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Overview of the Respiratory System

Author(s): Nancy Moreno, PhD, Deanne Erdmann, MS, and Sonia Rahmati Clayton, PhD
Showing Results for: human Return to Presentation

Regulation of the Human Genome (III)

Another type of genetic regulation is exerted at the level of RNA processing through a mechanism called alternative splicing. In alternative splicing, certain exons (coding segments of DNA) of a gene may be alternately included in the final mRNA product. In this way, inclusion of particular exons only in certain tissues or only at certain times during development permits cells to modify the performance characteristics of a particular protein, thereby altering the function or effect of a protein in a cell or tissue. As shown in the graphic, this precursor RNA is alternatively spliced into 3 different isoforms. Isoform 1 contains all 4 exons; isoform 2 contains only exons 1, 2, and 4; and, isoform 3 contains only exons 1 and 4.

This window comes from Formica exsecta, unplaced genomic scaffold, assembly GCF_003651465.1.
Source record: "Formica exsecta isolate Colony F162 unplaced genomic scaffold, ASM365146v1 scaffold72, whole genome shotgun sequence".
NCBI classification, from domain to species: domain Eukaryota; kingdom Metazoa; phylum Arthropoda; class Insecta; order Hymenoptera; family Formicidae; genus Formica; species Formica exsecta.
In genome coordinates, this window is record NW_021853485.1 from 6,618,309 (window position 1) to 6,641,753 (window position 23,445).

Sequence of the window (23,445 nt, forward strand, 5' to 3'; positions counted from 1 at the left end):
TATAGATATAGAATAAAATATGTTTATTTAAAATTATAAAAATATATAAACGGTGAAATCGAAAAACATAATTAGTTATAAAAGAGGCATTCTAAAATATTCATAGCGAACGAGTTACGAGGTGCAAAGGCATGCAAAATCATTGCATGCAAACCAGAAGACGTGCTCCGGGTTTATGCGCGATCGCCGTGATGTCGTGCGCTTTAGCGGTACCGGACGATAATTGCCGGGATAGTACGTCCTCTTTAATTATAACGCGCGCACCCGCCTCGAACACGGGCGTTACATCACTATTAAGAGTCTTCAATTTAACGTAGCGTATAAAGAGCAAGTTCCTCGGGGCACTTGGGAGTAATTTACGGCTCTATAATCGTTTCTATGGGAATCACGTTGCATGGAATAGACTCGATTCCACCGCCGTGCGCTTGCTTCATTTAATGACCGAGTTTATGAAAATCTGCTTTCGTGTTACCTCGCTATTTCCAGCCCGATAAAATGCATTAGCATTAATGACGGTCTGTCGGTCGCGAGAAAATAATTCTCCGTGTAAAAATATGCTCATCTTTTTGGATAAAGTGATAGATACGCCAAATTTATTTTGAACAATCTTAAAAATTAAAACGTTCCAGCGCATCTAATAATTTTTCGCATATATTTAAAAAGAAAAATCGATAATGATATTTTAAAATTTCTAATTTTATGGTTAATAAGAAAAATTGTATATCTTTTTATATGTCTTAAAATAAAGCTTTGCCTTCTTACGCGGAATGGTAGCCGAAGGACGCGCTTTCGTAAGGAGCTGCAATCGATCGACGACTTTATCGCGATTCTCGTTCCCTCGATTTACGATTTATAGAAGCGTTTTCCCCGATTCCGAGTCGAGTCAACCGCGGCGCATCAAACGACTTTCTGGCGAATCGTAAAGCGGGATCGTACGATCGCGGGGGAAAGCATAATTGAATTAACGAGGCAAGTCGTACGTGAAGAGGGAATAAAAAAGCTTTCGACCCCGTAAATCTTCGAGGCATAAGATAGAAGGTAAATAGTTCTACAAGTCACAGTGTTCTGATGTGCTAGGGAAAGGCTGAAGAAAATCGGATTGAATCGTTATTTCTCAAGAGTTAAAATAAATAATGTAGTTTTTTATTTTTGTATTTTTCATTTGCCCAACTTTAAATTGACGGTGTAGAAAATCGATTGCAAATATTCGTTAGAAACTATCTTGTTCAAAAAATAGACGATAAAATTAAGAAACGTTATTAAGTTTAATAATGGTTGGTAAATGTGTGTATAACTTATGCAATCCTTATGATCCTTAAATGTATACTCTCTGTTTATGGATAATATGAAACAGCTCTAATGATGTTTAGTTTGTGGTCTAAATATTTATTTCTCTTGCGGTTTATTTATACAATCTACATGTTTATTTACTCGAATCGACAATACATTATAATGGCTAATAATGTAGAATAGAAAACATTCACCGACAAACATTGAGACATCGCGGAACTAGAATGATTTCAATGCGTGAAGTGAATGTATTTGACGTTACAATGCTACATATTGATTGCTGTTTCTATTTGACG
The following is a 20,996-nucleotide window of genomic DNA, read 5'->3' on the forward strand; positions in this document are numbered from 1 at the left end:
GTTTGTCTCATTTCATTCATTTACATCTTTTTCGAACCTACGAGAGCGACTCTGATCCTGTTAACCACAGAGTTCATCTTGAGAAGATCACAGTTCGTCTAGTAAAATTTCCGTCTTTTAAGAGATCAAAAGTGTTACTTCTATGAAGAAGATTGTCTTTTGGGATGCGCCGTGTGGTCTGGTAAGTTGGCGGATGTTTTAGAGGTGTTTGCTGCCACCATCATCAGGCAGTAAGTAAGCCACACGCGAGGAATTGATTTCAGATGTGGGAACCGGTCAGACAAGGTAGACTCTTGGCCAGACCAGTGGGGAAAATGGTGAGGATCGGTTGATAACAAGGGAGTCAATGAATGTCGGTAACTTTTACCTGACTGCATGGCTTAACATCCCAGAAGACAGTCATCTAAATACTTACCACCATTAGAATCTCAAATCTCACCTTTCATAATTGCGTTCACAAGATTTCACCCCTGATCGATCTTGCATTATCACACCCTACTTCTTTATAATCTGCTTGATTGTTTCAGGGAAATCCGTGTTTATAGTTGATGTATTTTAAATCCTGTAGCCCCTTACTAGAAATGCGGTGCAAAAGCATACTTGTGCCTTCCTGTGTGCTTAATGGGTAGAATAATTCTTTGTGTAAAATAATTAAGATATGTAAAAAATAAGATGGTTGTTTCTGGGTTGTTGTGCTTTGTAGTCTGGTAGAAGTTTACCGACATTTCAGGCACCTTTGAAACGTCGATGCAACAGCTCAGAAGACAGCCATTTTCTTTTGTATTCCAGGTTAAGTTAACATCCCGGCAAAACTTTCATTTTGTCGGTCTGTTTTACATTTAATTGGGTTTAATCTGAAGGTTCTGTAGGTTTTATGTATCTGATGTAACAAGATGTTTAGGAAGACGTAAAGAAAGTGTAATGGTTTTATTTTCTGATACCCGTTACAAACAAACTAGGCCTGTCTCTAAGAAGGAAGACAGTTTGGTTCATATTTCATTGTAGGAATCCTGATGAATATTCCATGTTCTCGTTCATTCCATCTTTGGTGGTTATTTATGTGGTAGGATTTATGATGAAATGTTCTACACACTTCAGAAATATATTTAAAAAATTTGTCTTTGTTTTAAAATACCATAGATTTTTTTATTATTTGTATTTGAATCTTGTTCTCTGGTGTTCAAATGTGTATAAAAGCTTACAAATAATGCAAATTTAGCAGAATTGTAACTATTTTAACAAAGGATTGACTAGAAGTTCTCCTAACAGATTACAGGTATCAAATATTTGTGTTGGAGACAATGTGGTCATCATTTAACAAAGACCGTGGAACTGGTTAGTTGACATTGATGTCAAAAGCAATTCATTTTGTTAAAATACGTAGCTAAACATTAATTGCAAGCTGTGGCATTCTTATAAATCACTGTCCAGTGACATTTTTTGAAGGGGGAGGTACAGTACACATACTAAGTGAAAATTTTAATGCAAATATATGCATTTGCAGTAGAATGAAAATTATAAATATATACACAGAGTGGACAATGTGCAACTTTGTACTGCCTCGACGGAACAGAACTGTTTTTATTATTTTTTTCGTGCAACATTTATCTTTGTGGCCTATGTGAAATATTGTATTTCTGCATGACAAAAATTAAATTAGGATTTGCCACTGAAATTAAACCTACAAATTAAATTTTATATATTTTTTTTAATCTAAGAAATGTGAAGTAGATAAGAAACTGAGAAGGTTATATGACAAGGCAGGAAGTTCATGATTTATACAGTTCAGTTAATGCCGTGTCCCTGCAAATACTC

Various factors, including DNA sequences, also contribute to the rate of production and stability of mRNAs. By controlling the rate at which new mRNAs are transcribed from a particular gene and the decay kinetics of a mRNA (the rate at which a mRNA is degraded within a cell), cells exert control over the amount of protein that is made from an mRNA, thereby influencing the level of particular proteins within cells and tissues. Different mRNAs have different decay kinetics, meaning that some are degraded very quickly and others are degraded much more slowly. For example, the mRNAs of many cellular growth factors and transcription factors are degraded very quickly, resulting in tight control of the temporal aspects of their cellular signaling properties. On the other hand, mRNAs that encode enzymes can be much longer lived.